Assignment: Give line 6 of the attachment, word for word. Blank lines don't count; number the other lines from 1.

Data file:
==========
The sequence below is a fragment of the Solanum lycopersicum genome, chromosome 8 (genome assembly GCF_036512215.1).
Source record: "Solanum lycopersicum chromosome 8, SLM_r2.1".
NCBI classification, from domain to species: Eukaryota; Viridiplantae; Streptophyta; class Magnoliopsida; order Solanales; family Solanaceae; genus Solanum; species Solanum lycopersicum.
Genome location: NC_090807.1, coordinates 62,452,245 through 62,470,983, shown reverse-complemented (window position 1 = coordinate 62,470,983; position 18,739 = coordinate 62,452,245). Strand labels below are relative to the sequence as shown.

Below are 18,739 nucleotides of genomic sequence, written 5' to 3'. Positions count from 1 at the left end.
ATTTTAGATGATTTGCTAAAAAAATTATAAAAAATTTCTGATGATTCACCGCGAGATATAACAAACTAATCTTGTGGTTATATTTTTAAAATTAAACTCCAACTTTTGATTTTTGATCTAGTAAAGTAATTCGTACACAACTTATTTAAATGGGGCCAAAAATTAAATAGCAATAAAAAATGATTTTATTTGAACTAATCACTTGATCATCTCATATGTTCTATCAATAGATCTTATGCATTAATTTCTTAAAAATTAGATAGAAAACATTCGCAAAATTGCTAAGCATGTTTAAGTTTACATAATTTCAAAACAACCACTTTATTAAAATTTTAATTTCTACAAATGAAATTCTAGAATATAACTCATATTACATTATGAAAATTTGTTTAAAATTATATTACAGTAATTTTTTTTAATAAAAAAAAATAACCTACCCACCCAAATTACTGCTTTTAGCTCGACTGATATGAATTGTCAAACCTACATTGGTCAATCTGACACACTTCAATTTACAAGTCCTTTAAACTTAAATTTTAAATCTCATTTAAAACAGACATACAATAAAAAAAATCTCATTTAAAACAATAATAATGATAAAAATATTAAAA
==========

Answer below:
ATTTTAGATGATTTGCTAAAAAAATTATAAAAAATTTCTGATGATTCACCGCGAGATATAACAAACTAATCTTGTGGTTATATTTTTAAAATTAAACTCCAACTTTTGATTTTTGATCTAGTAAAGTAATTCGTACACAACTTATTTAAATGGGGCCAAAAATTAAATAGCAATAAAAAATGATTTTATTTGAACTAATCACTTGATCATCTCATATGTTCTATCAATAGATCTTATGCATTAATTTCTTAAAAATTAGATAGAAAACATTCGCAAAATTGCTAAGCATGTTTAAGTTTACATAATTTCAAAACAACCACTTTATTAAAATTTTAATTTCTACAAATGAAATTCTAGAATATAACTCATATTACATTATGAAAATTTGTTTAAAATTATATTACAGTAATTTTTTTTAATAAAAAAAAATAACCTACCCACCCAAATTACTGCTTTTAGCTCGACTGATATGAATTGTCAAACCTACATTGGTCAATCTGACACACTTCAATTTACAAGTCCTTTAAACTTAAATTTTAAATCTCATTTAAAACAGACATACAATAAAAAAAATCTCATTTAAAACAATAATAATGATAAAAATATTAAAA